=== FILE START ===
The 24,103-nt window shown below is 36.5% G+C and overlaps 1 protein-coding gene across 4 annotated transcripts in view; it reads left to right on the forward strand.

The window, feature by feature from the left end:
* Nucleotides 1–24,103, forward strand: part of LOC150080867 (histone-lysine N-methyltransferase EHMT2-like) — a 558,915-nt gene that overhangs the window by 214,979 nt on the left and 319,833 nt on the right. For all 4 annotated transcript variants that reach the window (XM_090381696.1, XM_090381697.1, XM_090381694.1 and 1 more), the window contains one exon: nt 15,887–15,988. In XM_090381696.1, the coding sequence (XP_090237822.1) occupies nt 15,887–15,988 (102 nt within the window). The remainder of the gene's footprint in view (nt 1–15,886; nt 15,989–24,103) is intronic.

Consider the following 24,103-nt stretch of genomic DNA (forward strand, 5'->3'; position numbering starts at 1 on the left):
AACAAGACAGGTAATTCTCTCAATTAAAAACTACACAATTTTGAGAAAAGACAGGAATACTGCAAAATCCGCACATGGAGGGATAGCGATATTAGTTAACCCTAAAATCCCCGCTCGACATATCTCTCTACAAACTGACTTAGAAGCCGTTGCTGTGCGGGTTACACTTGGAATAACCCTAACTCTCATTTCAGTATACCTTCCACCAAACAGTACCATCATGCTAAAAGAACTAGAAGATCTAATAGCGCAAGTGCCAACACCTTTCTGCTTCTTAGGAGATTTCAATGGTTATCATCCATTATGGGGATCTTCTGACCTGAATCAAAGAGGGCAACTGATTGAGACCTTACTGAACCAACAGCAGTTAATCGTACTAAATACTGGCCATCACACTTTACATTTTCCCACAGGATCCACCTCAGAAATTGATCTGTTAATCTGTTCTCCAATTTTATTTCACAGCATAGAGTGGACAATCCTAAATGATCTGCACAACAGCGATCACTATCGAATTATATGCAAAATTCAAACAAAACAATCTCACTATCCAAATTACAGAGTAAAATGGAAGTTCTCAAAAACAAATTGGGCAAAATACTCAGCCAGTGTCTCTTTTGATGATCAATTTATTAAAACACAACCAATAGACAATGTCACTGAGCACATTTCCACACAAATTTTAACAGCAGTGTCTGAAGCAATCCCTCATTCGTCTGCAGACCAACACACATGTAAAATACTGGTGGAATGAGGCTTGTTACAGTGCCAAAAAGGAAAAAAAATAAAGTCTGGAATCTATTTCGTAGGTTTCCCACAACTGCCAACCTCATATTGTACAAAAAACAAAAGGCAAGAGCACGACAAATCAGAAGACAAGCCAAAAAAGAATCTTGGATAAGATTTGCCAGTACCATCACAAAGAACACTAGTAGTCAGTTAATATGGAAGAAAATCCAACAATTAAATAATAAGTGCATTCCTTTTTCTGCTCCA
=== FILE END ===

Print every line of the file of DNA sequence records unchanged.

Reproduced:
The 24,103-nt window shown below is 36.5% G+C and overlaps 1 protein-coding gene across 4 annotated transcripts in view; it reads left to right on the forward strand.

The window, feature by feature from the left end:
* Nucleotides 1–24,103, forward strand: part of LOC150080867 (histone-lysine N-methyltransferase EHMT2-like) — a 558,915-nt gene that overhangs the window by 214,979 nt on the left and 319,833 nt on the right. For all 4 annotated transcript variants that reach the window (XM_090381696.1, XM_090381697.1, XM_090381694.1 and 1 more), the window contains one exon: nt 15,887–15,988. In XM_090381696.1, the coding sequence (XP_090237822.1) occupies nt 15,887–15,988 (102 nt within the window). The remainder of the gene's footprint in view (nt 1–15,886; nt 15,989–24,103) is intronic.

Consider the following 24,103-nt stretch of genomic DNA (forward strand, 5'->3'; position numbering starts at 1 on the left):
AACAAGACAGGTAATTCTCTCAATTAAAAACTACACAATTTTGAGAAAAGACAGGAATACTGCAAAATCCGCACATGGAGGGATAGCGATATTAGTTAACCCTAAAATCCCCGCTCGACATATCTCTCTACAAACTGACTTAGAAGCCGTTGCTGTGCGGGTTACACTTGGAATAACCCTAACTCTCATTTCAGTATACCTTCCACCAAACAGTACCATCATGCTAAAAGAACTAGAAGATCTAATAGCGCAAGTGCCAACACCTTTCTGCTTCTTAGGAGATTTCAATGGTTATCATCCATTATGGGGATCTTCTGACCTGAATCAAAGAGGGCAACTGATTGAGACCTTACTGAACCAACAGCAGTTAATCGTACTAAATACTGGCCATCACACTTTACATTTTCCCACAGGATCCACCTCAGAAATTGATCTGTTAATCTGTTCTCCAATTTTATTTCACAGCATAGAGTGGACAATCCTAAATGATCTGCACAACAGCGATCACTATCGAATTATATGCAAAATTCAAACAAAACAATCTCACTATCCAAATTACAGAGTAAAATGGAAGTTCTCAAAAACAAATTGGGCAAAATACTCAGCCAGTGTCTCTTTTGATGATCAATTTATTAAAACACAACCAATAGACAATGTCACTGAGCACATTTCCACACAAATTTTAACAGCAGTGTCTGAAGCAATCCCTCATTCGTCTGCAGACCAACACACATGTAAAATACTGGTGGAATGAGGCTTGTTACAGTGCCAAAAAGGAAAAAAAATAAAGTCTGGAATCTATTTCGTAGGTTTCCCACAACTGCCAACCTCATATTGTACAAAAAACAAAAGGCAAGAGCACGACAAATCAGAAGACAAGCCAAAAAAGAATCTTGGATAAGATTTGCCAGTACCATCACAAAGAACACTAGTAGTCAGTTAATATGGAAGAAAATCCAACAATTAAATAATAAGTGCATTCCTTTTTCTGCTCCA